Laura Burke just wanted to be normal.
While Burke was finishing her final year in drama studies at Concordia University, she was diagnosed with schizophrenia. After coming back home to Liverpool, Burke documented her journey to normality in Superhero. It, along with others showcased at the Atlantic Minds Wide Open Film Festival, uncovers the hardships of mental illness.
"Art is an important form of dissemination," she says. "When it comes out, it's more than a concrete message about awareness. It hits at a deeper level."
The idea for Wide Open began through therapy programs at the East Coast Forensic Hospital. Doctors Brad Kellin, Andrew Starzomski and their colleagues began a filmmaking program for patients two years ago as therapy.The films are shown through the YouTube channel East Coast Arts & Film.
"The science of well-being is critical for everyone," says Starzomski. "We have clients who are 25 to 35 years old and they never had the feeling of accomplishment. We want people to feel good about themselves and contribute to the community."
Shot as a visual poem, Superhero follows Burke's everyday life. Directed by Jenn Millington and produced by Mike Hackey of Egg Films, the film strikes a message of hope and despair.
"When I was writing the poem, I was aching to be normal," says Burke. "Hoping that things will be different actually makes things harder. You have to live in the present."
Most of the shorts at the festival were produced in Nova Scotia, including Here by Isabelle LeVert-Chiasson, Katelynn Northam and Kimberley Csihas, which explores the meaning of community in Halifax. International entries include Ken Paul Rosenthal's award-winning documentary Crooked Beauty, about artist Jacks McNamara.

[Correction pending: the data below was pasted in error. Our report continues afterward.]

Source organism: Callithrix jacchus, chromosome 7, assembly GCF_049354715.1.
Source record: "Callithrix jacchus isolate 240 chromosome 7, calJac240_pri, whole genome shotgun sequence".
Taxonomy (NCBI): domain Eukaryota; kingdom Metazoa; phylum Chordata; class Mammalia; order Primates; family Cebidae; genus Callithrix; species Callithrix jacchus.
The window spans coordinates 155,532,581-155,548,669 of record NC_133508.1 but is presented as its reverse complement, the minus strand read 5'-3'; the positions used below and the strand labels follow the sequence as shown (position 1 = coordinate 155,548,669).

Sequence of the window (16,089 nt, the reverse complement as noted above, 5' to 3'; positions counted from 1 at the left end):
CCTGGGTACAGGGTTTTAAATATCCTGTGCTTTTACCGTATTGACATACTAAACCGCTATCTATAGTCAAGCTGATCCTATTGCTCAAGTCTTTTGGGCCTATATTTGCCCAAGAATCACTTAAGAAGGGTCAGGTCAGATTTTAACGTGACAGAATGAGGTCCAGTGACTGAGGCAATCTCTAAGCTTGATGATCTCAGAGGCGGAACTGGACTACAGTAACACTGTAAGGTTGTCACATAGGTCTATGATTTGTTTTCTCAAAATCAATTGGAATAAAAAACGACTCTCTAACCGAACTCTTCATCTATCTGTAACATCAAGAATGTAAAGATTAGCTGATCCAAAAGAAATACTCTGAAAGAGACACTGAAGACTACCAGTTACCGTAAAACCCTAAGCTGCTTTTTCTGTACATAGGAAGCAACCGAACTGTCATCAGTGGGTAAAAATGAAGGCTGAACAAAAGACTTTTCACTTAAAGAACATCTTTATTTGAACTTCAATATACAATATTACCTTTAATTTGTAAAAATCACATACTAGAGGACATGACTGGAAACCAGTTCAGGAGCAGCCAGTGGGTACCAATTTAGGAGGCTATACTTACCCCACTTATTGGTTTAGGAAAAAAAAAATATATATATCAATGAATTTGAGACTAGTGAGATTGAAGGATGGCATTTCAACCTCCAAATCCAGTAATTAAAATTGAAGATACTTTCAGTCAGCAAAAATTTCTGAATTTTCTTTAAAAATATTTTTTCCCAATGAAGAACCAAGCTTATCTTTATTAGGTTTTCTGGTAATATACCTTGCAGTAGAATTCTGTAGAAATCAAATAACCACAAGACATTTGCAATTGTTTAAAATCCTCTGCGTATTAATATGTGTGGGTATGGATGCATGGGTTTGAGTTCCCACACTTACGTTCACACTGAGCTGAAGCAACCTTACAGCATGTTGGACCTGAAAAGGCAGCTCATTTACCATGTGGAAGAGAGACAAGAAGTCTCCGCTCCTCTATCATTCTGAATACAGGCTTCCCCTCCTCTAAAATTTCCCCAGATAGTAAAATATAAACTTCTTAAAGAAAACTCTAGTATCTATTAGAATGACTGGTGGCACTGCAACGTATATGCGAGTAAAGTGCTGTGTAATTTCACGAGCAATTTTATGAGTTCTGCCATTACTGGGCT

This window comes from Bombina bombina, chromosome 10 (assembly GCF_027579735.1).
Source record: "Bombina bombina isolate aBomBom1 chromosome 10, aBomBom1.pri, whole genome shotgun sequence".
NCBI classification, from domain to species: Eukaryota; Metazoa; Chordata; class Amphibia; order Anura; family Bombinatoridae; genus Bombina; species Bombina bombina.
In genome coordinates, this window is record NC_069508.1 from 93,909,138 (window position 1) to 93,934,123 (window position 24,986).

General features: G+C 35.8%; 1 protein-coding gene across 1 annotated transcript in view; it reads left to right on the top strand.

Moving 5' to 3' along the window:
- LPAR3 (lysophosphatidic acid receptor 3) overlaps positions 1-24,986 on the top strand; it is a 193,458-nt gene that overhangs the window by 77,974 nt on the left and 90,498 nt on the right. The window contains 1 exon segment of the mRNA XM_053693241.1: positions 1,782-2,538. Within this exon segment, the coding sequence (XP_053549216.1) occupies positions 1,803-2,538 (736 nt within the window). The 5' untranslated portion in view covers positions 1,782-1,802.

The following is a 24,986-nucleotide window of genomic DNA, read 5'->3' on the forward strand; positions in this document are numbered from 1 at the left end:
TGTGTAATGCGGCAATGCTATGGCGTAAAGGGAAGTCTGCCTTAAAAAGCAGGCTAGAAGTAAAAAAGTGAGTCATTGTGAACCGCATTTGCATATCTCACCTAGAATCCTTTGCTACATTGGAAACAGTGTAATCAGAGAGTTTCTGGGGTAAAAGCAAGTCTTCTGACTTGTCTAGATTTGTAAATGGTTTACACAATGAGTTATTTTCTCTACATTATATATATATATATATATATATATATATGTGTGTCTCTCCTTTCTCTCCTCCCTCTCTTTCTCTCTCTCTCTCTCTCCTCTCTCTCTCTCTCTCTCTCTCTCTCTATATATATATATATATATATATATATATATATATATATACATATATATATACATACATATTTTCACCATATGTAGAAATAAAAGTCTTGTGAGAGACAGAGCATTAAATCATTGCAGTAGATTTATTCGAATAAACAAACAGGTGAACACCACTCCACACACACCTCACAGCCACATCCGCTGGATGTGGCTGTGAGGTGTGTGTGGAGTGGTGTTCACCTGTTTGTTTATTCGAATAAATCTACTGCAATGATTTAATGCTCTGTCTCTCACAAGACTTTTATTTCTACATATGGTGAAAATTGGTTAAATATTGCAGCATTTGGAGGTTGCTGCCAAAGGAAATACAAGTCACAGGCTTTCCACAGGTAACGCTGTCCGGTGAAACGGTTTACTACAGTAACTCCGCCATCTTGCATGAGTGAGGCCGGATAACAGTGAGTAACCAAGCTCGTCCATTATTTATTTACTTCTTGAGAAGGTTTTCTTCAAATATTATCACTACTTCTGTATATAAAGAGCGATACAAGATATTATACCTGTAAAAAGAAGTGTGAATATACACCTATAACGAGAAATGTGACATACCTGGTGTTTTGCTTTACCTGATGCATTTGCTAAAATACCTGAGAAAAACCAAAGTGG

The most engrossing films are those made by people with mental illness. Robyn Badger's short Please Respect shows off her child-like qualities as a tale of respecting others through the idyllic storytelling of two siblings. "I'm totally exposed and being who I am," says Badger. "The film is about struggle, strength and treating people with respect. The film affects people's comfort zones differently. There is still innocence in a child even if you're different."
After a successful career as a production designer in British Columbia, Badger was diagnosed with bipolar disorder. The CBC documentary Robyn, which will also be screened at the festival, captures Badger's struggles to regain her life. Badger is currently based in Dartmouth and works with young filmmakers through the Viewfinder program.
"When you live with mental illness and addiction, you need the community," says Badger. "Everyone has to deal with mental wellness and we need to care of that together."
Burke continues to give back to the community through advocacy. Recently she performed her play Voices, which tackles the despair of psychosis, in San Francisco. Burke is studying for a master's degree in drama therapy at Concordia University. She hopes to use her play as a workshop tool.
"Yes, we need to validate the suffering," says Burke. "But mental illness is more about alienation. It's more than fixing someone who's broken. We need to reach out to others and give people a sense of empowerment."
The Atlantic Minds Wide Open Film Festival, Friday, November 25, Alderney Landing Theatre, 2 Ochterloney Street, $15, atlanticmindswideopen.ca
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